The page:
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Chicken Noodle Soup

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Researcher Solnushka gives us this excellent recipe based on personal experience:

Chicken noodle soup is a legendary foodstuff. Generations of European and American cooks have been force-feeding their loved ones with it at the merest hint of a sniffle, and variations on the theme are also popular in Asian cuisines. It is probably most famous, however, as 'Jewish penicillin' because of the special place the soup has in Jewish cookery; a version of it is a staple at celebratory Passover meals for example1.

Whether or not it actually has any healing properties is debatable, but it is certainly a very nourishing, hot and comforting dish that can be whipped up relatively cheaply out of a few ingredients by people who keep chickens and want to use up every last bit of every last one. In keeping with this tradition, the recipe uses chicken thighs rather than a choicer cut. There's nothing to stop you using chicken breasts if you'd prefer, or going for a huge batch of soup and boiling up a whole (jointed) chicken. You could also add a chicken carcass as well as the fresh chicken meat for a really intense bouillon when making the broth. You really don't need to be too precious. And you certainly do not need to wait until you are ill, either.


  • Two litres of water.
  • Four chicken thighs.
  • One large onion.
  • Two to three carrots.
  • One or two sticks of celery2.
  • A couple of cloves of garlic.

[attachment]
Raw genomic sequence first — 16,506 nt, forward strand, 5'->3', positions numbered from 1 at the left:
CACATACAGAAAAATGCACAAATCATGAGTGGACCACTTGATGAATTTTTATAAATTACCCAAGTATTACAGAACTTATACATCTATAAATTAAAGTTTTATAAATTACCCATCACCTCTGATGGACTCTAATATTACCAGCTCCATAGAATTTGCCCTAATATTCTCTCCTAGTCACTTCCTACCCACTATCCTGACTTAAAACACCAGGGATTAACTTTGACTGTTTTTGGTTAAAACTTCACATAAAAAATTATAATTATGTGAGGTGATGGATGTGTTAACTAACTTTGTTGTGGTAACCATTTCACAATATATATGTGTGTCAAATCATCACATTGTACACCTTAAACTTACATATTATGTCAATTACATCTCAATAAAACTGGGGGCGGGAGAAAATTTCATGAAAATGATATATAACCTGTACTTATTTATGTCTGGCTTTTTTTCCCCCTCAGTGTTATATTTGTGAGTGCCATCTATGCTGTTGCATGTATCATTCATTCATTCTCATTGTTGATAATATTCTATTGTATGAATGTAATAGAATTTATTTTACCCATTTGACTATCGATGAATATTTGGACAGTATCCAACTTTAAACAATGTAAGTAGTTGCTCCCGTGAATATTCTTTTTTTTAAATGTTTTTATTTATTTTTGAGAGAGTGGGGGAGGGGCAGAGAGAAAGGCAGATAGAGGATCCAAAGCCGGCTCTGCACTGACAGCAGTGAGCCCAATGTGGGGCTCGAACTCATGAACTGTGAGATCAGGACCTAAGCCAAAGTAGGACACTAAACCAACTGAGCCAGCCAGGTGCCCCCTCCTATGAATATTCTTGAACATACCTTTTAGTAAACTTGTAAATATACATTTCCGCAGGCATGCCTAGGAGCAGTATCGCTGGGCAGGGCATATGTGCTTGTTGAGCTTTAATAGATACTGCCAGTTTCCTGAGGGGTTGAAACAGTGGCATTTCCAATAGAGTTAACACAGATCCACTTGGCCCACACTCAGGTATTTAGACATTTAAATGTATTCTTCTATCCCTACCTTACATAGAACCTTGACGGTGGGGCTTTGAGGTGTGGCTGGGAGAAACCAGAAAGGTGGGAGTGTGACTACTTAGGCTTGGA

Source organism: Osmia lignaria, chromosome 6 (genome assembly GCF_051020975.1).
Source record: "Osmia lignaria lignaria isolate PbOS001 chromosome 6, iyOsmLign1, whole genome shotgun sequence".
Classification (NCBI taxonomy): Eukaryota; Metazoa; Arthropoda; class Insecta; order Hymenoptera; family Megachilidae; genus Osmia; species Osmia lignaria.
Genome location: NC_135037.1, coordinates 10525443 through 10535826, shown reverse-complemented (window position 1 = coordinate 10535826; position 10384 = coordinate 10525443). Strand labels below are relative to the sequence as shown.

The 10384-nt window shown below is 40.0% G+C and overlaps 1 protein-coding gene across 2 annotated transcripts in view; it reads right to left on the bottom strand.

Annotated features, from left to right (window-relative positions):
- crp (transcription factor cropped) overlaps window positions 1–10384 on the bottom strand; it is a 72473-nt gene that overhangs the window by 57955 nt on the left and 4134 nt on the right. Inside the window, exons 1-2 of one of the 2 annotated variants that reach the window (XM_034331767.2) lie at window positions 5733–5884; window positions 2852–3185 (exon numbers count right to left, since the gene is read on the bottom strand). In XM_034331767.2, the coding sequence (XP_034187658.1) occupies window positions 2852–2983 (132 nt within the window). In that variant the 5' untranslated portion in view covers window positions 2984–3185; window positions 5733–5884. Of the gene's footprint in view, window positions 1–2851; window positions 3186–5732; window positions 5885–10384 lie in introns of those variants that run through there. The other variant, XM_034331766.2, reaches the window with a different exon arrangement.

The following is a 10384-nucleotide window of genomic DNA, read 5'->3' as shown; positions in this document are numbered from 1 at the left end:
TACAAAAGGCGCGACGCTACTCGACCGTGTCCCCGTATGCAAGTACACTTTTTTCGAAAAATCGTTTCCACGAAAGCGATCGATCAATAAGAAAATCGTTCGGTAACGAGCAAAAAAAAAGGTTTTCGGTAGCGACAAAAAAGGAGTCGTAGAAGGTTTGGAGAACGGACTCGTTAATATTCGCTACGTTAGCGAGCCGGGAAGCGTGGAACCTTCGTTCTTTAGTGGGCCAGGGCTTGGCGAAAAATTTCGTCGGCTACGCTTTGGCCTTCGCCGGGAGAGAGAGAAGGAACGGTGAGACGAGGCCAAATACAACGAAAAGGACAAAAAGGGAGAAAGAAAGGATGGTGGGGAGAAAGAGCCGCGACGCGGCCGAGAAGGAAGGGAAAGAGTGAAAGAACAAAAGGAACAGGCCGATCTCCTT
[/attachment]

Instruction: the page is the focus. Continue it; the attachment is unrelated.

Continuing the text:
• Fresh parsley3.
  • Two or three handfuls of vermicelli4.


You can start by removing the skin from the chicken thighs if you like, although this might defeat the object of making a soup for people who need a bit of feeding up. Wash the thighs, put them in a pan with the water and apply heat.

As it approaches boiling point, some rather skuzzy foam will start to form on the surface. Remove this with a slotted spoon or similar. Keep skimming the surface as the foam appears until it stops forming, or until you get really bored. This will probably take about five minutes or so.

Now add the peeled but otherwise whole onion, the washed and maybe cut-in-half carrots and celery, the peeled but otherwise whole garlic and some roughly-shredded parsley. Cover, bring back to the boil, turn the heat down and then allow it to simmer for quite some time: at least an hour, although it depends on how thick you want the broth. Leaving the lid off and allowing the water content to reduce a bit will also produce a more strongly-flavoured soup.

When you cannot wait any longer, remove the soup from the heat and extract the vegetables5. Throw away the onion and the garlic and, if your family are as fussy as mine, the celery. Chop up the carrots6. Take the skin off the chicken if you haven't already, and remove the meat from the bone7. Put this to one side and add the noodles to the broth. Cook according to the packet instructions.

Alternatively, you can put the soup into the fridge without removing anything and wait until the next day, when any remaining fat will have congealed on the surface. Scoop it out and then proceed as above. You can also throw away all the vegetables used in the preparation of the broth, and start afresh with new carrots and whatnot. You'll need to add them a little in advance of the vermicelli noodles in that case.

Either way, as the noodles near readiness, add the chicken meat and the carrots back into the soup to heat through. Serve immediately, with a sprig of fresh parsley.

Serves 4.

1With added dumplings, aka matzo balls.2Feel free to also add other root vegetables like a parsnip or two, some leeks or half a turnip at will.3Some people also add dill. I don't.4Other types of noodles are available.5Tongs will help here.6We like them in rounds rather than julienned, but you can do what you like.7Hot! Hot! Ow!

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